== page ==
NCAA Football Concussions Injury Lawyer
Did you play collegiate football for a team in the National Collegiate Athletes Association (NCAA) and sustain injuries linked to concussions? You may be eligible to seek compensation for your injuries. Concussions have been linked to serious brain injuries and cognitive conditions that have caused pain, suffering and even death for former football players. The legal team at Ligori & Ligori Attorneys at Law can help determine if you could have a claim against the NCAA and are eligible to receive financial damages for your injury.
There has been a class action lawsuit brought against the NCAA for negligence regarding player safety and concussions. This followed a class action lawsuit against the NFL for similar allegations for former players. The allegations are that players were exposed to unsafe conditions that could result in long-term injuries. Poorly designed helmets may not have provided adequate protection against concussions and head trauma. Plus, players may not have been warned of the extent of damage that can occur with repeated concussions from playing NCAA football.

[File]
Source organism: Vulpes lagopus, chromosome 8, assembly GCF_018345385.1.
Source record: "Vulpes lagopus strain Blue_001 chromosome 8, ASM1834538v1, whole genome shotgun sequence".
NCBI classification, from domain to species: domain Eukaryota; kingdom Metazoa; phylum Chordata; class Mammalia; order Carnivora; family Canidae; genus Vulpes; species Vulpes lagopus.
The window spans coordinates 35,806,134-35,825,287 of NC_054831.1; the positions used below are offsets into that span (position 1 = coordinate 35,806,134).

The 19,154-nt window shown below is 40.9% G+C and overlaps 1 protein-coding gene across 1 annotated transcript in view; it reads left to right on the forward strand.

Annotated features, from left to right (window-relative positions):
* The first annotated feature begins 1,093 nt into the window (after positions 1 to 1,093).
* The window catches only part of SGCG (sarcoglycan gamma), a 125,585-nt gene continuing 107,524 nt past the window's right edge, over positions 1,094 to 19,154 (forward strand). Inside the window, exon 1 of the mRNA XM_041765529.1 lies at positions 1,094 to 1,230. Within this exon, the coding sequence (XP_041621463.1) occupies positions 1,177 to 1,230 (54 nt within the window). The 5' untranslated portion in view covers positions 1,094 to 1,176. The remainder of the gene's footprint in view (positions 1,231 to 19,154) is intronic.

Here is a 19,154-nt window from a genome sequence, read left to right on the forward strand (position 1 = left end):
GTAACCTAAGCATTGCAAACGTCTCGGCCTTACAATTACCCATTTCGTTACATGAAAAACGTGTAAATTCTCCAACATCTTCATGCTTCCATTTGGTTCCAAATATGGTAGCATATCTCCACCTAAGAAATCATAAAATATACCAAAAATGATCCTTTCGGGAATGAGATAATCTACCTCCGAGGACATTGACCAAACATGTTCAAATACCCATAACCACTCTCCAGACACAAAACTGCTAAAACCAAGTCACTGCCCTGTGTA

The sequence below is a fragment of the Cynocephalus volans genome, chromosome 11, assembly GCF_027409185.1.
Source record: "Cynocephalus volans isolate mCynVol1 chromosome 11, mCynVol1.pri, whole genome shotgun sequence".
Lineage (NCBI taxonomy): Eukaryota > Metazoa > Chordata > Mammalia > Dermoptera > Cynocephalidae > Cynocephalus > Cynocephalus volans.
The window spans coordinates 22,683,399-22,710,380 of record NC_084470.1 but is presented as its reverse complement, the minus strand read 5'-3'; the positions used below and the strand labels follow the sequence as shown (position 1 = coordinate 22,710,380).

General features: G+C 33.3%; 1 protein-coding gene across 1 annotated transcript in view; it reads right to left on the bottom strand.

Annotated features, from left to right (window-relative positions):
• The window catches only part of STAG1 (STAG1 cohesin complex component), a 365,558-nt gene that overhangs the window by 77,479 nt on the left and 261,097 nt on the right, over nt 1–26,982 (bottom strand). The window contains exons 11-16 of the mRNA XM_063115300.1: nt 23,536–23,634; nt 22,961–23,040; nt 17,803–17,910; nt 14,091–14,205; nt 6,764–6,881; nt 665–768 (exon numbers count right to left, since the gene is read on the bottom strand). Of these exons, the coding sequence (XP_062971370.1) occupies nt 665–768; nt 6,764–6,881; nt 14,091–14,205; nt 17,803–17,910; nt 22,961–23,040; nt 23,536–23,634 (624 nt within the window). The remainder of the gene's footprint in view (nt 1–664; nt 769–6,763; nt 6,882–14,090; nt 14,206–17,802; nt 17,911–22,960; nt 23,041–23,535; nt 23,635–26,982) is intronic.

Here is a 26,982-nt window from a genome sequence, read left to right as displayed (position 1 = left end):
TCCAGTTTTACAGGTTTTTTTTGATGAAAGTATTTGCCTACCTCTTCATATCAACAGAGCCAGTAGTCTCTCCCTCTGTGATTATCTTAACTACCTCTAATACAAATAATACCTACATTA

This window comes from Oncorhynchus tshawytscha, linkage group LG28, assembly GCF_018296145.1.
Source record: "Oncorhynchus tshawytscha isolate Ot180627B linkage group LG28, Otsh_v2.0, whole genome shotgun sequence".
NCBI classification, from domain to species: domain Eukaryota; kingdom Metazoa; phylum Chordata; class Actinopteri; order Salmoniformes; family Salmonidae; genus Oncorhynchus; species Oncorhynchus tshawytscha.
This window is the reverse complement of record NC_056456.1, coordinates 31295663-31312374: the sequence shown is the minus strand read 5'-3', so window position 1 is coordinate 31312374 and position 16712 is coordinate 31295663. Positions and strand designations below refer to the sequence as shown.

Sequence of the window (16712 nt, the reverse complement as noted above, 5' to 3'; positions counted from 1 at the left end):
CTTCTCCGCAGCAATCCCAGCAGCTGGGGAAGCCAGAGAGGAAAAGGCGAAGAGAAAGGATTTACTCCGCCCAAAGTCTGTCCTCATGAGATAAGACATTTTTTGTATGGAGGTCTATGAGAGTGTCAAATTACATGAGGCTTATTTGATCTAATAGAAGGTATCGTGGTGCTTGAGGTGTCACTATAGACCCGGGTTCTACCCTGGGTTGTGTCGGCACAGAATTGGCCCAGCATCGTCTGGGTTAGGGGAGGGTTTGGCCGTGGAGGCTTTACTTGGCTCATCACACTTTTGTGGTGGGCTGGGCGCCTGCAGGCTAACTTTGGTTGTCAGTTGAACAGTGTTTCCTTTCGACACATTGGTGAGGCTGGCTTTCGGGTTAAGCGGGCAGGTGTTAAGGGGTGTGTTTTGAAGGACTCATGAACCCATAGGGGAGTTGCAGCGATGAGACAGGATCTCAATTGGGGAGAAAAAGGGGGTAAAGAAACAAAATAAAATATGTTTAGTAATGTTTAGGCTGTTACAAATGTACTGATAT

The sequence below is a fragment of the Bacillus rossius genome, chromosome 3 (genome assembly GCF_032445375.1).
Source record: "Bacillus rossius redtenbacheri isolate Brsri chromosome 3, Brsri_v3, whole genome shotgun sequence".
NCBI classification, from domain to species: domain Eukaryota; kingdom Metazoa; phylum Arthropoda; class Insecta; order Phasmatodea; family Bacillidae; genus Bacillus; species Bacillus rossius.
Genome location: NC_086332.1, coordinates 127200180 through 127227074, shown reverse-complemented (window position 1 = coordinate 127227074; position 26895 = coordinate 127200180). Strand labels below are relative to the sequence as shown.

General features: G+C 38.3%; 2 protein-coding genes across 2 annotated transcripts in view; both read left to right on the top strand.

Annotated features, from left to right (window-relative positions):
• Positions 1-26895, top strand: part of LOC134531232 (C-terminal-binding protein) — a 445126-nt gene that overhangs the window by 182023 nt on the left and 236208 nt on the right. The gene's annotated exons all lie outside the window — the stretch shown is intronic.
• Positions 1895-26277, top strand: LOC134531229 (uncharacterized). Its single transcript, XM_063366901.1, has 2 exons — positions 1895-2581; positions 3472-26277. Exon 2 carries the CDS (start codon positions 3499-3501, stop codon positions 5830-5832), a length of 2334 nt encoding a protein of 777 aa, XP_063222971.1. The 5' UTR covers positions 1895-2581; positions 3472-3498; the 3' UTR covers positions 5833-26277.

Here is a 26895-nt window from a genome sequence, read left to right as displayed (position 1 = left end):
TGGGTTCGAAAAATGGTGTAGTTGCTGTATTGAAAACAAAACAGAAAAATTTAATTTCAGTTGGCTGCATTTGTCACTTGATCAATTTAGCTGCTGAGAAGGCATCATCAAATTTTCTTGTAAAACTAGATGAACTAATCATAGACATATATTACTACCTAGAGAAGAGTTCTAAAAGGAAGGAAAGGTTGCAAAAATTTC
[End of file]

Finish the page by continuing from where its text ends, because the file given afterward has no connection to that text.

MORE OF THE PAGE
Symptoms of Concussion, Brain Injuries
There has been evidence compiled during the NFL and NCAA lawsuits about the injuries that may result from concussions. CTE is a degenerative brain injury that can be caused by repeated head trauma and is a condition that has been found in the brains of former football players. Some of the symptoms and signs of CTE and other brain injuries caused by concussions include:
- Mood swings
- Suicidal or violent thoughts/actions
- Memory loss
If you played NCAA football and have symptoms of neurological issues caused by concussions, you may be eligible to seek compensation from the NCAA. Contact our legal team at Ligori & Ligori Attorneys at Law to schedule a free consultation to discuss your injuries and options. We can help you determine whether you qualify to file a claim. If we handle your case, we will fight to ensure you receive the highest amount of restitution possible.